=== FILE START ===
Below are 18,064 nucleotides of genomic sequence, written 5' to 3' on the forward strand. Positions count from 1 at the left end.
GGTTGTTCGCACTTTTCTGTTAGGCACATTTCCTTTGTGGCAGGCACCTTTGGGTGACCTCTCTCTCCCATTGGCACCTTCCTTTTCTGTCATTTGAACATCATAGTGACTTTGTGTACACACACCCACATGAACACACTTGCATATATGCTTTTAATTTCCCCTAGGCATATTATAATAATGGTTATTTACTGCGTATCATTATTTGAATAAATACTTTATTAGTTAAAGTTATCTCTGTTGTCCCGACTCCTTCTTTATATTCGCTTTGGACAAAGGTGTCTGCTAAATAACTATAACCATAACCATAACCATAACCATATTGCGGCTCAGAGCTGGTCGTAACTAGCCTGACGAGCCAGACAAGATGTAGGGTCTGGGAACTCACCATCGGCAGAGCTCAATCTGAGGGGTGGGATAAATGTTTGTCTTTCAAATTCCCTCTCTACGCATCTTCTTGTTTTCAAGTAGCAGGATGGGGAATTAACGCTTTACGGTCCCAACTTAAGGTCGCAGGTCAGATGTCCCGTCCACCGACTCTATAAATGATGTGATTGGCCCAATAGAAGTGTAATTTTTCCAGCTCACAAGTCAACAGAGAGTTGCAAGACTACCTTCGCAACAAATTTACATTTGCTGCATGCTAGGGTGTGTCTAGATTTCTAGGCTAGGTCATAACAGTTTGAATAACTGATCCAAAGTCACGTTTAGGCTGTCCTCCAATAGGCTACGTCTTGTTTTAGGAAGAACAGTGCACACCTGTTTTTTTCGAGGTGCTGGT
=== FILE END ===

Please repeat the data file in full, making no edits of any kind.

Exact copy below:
Below are 18,064 nucleotides of genomic sequence, written 5' to 3' on the forward strand. Positions count from 1 at the left end.
GGTTGTTCGCACTTTTCTGTTAGGCACATTTCCTTTGTGGCAGGCACCTTTGGGTGACCTCTCTCTCCCATTGGCACCTTCCTTTTCTGTCATTTGAACATCATAGTGACTTTGTGTACACACACCCACATGAACACACTTGCATATATGCTTTTAATTTCCCCTAGGCATATTATAATAATGGTTATTTACTGCGTATCATTATTTGAATAAATACTTTATTAGTTAAAGTTATCTCTGTTGTCCCGACTCCTTCTTTATATTCGCTTTGGACAAAGGTGTCTGCTAAATAACTATAACCATAACCATAACCATAACCATATTGCGGCTCAGAGCTGGTCGTAACTAGCCTGACGAGCCAGACAAGATGTAGGGTCTGGGAACTCACCATCGGCAGAGCTCAATCTGAGGGGTGGGATAAATGTTTGTCTTTCAAATTCCCTCTCTACGCATCTTCTTGTTTTCAAGTAGCAGGATGGGGAATTAACGCTTTACGGTCCCAACTTAAGGTCGCAGGTCAGATGTCCCGTCCACCGACTCTATAAATGATGTGATTGGCCCAATAGAAGTGTAATTTTTCCAGCTCACAAGTCAACAGAGAGTTGCAAGACTACCTTCGCAACAAATTTACATTTGCTGCATGCTAGGGTGTGTCTAGATTTCTAGGCTAGGTCATAACAGTTTGAATAACTGATCCAAAGTCACGTTTAGGCTGTCCTCCAATAGGCTACGTCTTGTTTTAGGAAGAACAGTGCACACCTGTTTTTTTCGAGGTGCTGGT